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Two General Electric Options Trades to Consider

GE stock has been a total disaster. Is it a lost cause or a bargain-basement buy? These two General Electric options trades allow you to play both sides.

Options Trading

General Electric (GE) has been a total disaster, having lost 73% in the last three years. And last Monday, following another round of downgrades and lowered price targets from Wall Street analysts, the stock made a new recent low, briefly trading below $8.

I have a couple of ideas for General Electric options trades below, but first here is some analysis from Crista Huff, chief analyst of Cabot Undervalued Stocks Advisor, who has been spot-on with her analysis of GE stock, warning her readers to stay away all year.

What to Do with GE Stock

“The company announced larger-than-expected cash flow problems and a huge goodwill writedown. Investors can also expect an overdue and fairly inevitable downgrade of GE’s credit rating. That’s all bad news, which will be widely broadcast in hot-off-the-presses analyst research reports that get delivered to every institutional investor in the world.
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“There are lots of “what ifs?” amid investors’ discussions about GE, and it can be hard to establish a firm foundation for a decision to buy, hold or sell. Fortunately, there’s one undeniable fact that investors can circle back to: stocks that have fallen throughout the year will virtually always continue falling through December 31, due to tax-loss selling. That fact can guide the following three decisions:

“Buy – Buy GE if you want to. The company is not a disaster; they’re not losing money. But if you wait until January 2, when tax-loss selling is over, odds are very strong that you’re going to buy at a price that’s lower than today’s price, and that the stock will probably not fall further.

“Hold – Sure, if you don’t mind watching the share price fall further through December 31. But keep in mind that the dividend is still at risk because the company has not yet solved its cash flow problems.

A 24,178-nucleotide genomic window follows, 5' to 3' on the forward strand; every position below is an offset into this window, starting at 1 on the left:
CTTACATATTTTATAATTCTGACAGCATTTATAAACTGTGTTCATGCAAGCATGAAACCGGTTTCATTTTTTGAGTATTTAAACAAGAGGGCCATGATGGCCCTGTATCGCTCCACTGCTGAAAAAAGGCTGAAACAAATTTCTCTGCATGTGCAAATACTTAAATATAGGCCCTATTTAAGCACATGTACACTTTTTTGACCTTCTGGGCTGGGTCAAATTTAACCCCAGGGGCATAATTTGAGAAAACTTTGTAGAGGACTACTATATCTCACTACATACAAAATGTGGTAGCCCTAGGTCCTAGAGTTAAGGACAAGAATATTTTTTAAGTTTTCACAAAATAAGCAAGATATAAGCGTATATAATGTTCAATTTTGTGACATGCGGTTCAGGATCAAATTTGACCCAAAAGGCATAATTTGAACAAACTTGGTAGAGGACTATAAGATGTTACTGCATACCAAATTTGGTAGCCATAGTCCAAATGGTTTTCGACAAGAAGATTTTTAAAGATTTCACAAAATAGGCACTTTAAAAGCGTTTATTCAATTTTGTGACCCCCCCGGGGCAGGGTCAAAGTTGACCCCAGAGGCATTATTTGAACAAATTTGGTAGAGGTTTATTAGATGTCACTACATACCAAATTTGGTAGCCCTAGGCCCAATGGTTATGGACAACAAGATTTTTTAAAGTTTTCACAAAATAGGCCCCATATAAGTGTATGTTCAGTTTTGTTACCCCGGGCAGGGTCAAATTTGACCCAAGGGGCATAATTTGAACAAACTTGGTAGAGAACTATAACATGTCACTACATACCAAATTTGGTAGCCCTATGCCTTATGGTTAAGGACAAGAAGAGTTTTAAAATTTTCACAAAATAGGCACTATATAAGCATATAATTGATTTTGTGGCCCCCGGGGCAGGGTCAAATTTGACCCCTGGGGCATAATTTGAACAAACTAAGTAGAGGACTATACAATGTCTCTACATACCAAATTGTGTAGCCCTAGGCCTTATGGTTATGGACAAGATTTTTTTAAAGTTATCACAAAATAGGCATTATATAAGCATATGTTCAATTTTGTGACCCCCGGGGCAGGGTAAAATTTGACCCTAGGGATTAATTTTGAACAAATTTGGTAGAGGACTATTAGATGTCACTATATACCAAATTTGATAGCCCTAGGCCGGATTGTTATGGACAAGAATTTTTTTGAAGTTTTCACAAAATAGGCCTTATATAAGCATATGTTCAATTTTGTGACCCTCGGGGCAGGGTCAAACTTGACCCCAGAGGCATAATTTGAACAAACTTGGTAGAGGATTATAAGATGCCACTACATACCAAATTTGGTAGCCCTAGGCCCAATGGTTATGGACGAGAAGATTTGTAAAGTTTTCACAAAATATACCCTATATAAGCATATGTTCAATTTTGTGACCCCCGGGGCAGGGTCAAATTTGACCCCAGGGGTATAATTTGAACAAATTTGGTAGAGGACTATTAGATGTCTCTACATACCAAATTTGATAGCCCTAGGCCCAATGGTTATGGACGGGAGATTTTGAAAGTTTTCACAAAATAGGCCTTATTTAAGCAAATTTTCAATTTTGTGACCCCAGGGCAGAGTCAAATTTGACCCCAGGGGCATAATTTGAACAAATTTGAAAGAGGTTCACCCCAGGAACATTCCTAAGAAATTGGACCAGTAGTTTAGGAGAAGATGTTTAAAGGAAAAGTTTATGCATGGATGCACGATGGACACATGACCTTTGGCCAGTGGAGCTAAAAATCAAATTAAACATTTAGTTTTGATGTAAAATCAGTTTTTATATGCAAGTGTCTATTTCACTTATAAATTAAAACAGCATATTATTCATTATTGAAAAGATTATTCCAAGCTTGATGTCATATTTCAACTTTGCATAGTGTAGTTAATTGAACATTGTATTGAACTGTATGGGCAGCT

“Sell – This could be a prudent decision. You can sell GE and put your capital into other investments that have better business prospects, stronger balance sheets, stronger earnings growth, more stable dividends, and/or more bullish price charts.

“For GE shares, I vote “sell”. And if it looks like it might be wise to buy GE on January 2, I’ll definitely suggest that you do so.”

To learn more about Crista’s Cabot Undervalued Stocks Advisor, click here.

Also of note, according to Bloomberg, “The cost to insure against a default by GE for five years climbed to as high as 211 basis points in early trading, credit-default swaps prices from CMA show. That’s almost double what it cost just two weeks ago, and it’s the kind of level that hasn’t been seen for the company since the waning days of the global financial crisis.”

Two General Electric Options Trades

Big picture I have no clue if GE is going bankrupt, or if the newly hired CEO will turn the company around. However, if I wanted to play bankruptcy, or a stock bounce, I might look at these long-term General Electric options trades:

Bearish: Buy the GE January 5 Puts (exp. 2021) for $0.70

If analysts are right, and GE is in deep trouble these puts could work nicely. Though the most you can make on this trade is $430 if the stock were to go to zero.

While the risk/reward in this trade is just OK, buying these puts is likely the best way to play further downside.

Bullish: Buy the GE January 10 Calls (exp. 2021) for $2

I like the risk/reward in this trade. If GE does in fact go bankrupt, the most I could possibly lose is $200 per call purchased. However, to the upside it also buys me two years of exposure to a stock turnaround, with unlimited upside potential.

Will General Electric be like Sears Holding (SHLD) and slowly bleed into oblivion? I am not sure. However, with options you can place cheap bets on such doom, or on a rebirth, in the years to come.

In the meantime, I want to know where you think GE will be in 2021. Will it be...

a) Bankrupt

b) $12

c) $20 or more

d) Who Cares?

You can leave a comment below.


Jacob Mintz is a professional options trader and editor of Cabot Options Trader. Using his proprietary options scans, Jacob creates and manages positions in equities based on unusual option activity and risk/reward.